The Tollund Man lived during the late 5th century BC and/or early 4th century BC, about 2,400 years ago. He was buried in a peat bog on the Jutland Peninsula in Denmark, a find known as a bog body. He is remarkable for the fact that his body was so well preserved that he seemed to have died only recently.
On May 6, 1950, the Højgård brothers from the small village of Tollund were cutting peat for their tile stove and kitchen range in the Bjældskovdal peat bog, 10 km west of Silkeborg, Denmark. As the two brothers worked, they suddenly saw in the peat layer a face so fresh that they could only suppose that they had stumbled on a recent murder. They immediately notified the police at Silkeborg.
Tollund Man lay 50 meters away from firm ground, his body arranged in a fetal position, and had been buried under about two meters of peat. He wore a pointed skin cap on his head fastened securely under his chin by a hide thong. There was a smooth hide belt around his waist. Otherwise, he was naked. His hair was cropped so short as to be almost entirely hidden by his cap. He was almost clean-shaven, but there was very short stubble on his chin and upper lip, suggesting that he had not shaved on the day of his death. There was a rope made of two leather thongs twisted together under a small lump of peat beside his head. It was drawn tight around his neck and throat and then coiled like a snake over his shoulder and down his back.
Underneath the body was a thin layer of moss. Scientists know that this moss was formed in Danish peat bogs in the early Iron Age about the time when Jesus was born. Therefore, the body was suspected to have been placed in the bog approximately 2,000 years ago during the early Iron Age. Subsequent C14 radiocarbon dating of Tollund Man's hair indicated that he died in approximately 350 BC. The acid in the peat, along with the lack of oxygen underneath the surface, had preserved the soft tissues of his body.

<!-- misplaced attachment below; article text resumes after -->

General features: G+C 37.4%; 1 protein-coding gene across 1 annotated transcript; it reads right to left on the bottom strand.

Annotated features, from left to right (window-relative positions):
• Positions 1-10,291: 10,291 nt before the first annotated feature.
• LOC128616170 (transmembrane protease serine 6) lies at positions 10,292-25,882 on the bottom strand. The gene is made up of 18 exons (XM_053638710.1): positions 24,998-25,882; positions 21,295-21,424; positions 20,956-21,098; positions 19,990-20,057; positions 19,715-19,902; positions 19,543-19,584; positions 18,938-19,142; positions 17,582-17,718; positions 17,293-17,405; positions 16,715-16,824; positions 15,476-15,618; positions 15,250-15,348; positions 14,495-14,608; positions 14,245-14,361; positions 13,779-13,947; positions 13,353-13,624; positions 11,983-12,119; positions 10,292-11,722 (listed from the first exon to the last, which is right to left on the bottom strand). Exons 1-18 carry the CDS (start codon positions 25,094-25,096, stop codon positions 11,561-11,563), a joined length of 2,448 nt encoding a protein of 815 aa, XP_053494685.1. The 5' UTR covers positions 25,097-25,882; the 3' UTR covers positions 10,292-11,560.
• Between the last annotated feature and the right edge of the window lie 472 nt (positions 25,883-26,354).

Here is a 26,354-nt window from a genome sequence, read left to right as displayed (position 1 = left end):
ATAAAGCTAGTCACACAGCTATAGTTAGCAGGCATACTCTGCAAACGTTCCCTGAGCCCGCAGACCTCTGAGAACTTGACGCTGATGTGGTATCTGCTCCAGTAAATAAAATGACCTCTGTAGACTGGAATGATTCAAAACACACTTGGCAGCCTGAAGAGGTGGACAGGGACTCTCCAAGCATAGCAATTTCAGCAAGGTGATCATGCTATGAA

Examinations and X-rays showed that the man's head was undamaged, and his heart, lungs and liver were well preserved. He was not an old man, though he must have been over 20 years old because his wisdom teeth had grown in. Silkeborg museum estimates his age as 40 and height at 161cm, comparatively short-statured even for his time period. He was probably hanged to death by the rope around his neck. The noose left clear marks on the skin under his chin and at the side of his neck but there was no mark at the back of the neck where the knot was found. Due to skeletal decomposition, it is impossible to tell if the neck had been broken.
The stomach and intestines were examined and tests carried out on their contents. The scientists discovered that the man's last meal had been a kind of soup made from vegetables and seeds, some cultivated seeds and some wild: barley, linseed, 'gold of pleasure', knotweed, bristlegrass , and camomile.
There were no traces of meat in the man's digestive system, and from the stage of digestion it was obvious that the man had lived for 12 to 24 hours after this last meal. In other words, he had not eaten for a day before his death. Although similar vegetable soups were not unusual for people of this time, two interesting things were noted:
- The soup contained many different kinds of wild and cultivated seeds. Because these seeds were not readily available, it is likely that some of them were gathered deliberately for a special occasion.
- The soup was made from seeds only available near the spring where he was found.
At first, Tollund Man was believed to be a rich man who had been ritually sacrificed, but recent analysis suggests that he may simply have been a criminal who was hanged and buried in the peat bog.
The body is currently kept in the Silkeborg Museum in Denmark.
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